The Northern Ireland Secretary, Sir Patrick Mayhew, and his political affairs minister, Michael Ancram, met the Irish foreign minister, Dick Spring, at the Department of Foreign Affairs in Dublin.
They said the completed draft would be put to the respective cabinets in London and Dublin this week for their approval and published "as soon as possible" afterwards. British ministers are expected to discuss the document on Tuesday.
Contacts on "minor matters of drafting and presentation" are continuing between the two sides over the weekend. The ministers said no further meetings between them were needed before publication.
Sinn Fein have advised the governments that publishing it before the party's annual conference next weekend could backfire.
Party leaders are concerned that instant reactions to the document from delegates who would not have had time to consider it in its entirety could risk destabilising Republican support for the peace process which has taken 14 months to construct.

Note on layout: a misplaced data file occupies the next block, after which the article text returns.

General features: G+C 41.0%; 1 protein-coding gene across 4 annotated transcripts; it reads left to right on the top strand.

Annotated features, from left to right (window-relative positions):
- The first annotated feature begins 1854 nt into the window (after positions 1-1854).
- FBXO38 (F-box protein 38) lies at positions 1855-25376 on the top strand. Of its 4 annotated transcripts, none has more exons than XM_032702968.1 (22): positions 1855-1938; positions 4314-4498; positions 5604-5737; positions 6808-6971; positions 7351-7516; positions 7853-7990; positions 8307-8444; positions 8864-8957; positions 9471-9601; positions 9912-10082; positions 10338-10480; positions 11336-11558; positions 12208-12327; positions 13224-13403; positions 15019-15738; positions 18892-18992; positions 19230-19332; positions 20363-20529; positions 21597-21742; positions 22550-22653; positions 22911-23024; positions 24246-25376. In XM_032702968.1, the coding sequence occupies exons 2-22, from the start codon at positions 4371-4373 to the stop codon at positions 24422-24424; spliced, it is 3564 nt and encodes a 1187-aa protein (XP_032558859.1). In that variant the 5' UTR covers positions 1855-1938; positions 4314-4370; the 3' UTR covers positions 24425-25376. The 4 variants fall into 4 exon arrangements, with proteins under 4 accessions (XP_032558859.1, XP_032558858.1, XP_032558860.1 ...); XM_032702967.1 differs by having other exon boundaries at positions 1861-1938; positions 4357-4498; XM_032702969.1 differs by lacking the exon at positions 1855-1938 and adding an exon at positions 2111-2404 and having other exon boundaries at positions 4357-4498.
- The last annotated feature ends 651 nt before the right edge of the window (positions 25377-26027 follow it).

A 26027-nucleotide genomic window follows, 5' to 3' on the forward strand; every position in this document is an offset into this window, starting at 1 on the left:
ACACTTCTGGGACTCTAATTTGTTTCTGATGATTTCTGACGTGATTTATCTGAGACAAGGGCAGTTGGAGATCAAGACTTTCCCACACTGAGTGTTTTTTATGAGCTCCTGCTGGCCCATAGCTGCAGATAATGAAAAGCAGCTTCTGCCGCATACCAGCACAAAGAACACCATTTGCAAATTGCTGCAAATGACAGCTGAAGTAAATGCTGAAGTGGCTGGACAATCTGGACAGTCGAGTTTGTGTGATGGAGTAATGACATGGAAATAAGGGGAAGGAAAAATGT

Mr Spring stressed that "there are no political matters of substance between us," while Sir Patrick said the meeting "fulfilled our hopes and expectations."
Asked how the two Governments would proceed if the Ulster Unionist party rejected the document outright, Sir Patrick said : "I don't anticipate and I certainly never discuss on a speculative basis what would ensue if things went badly wrong.
"I don't believe in doing that and I don't believe they (the Unionists) will (reject it) either." Earlier, on arriving for yesterday's talks, Sir Patrick had said that he was "encouraged Mr Molyneaux is prepared to talk about the issues which will be addressed in the document."
lIrish government sources refused to comment on reports that the framework document will give Dublin a say in the future of the Royal Ulster Constabulary.Reuse content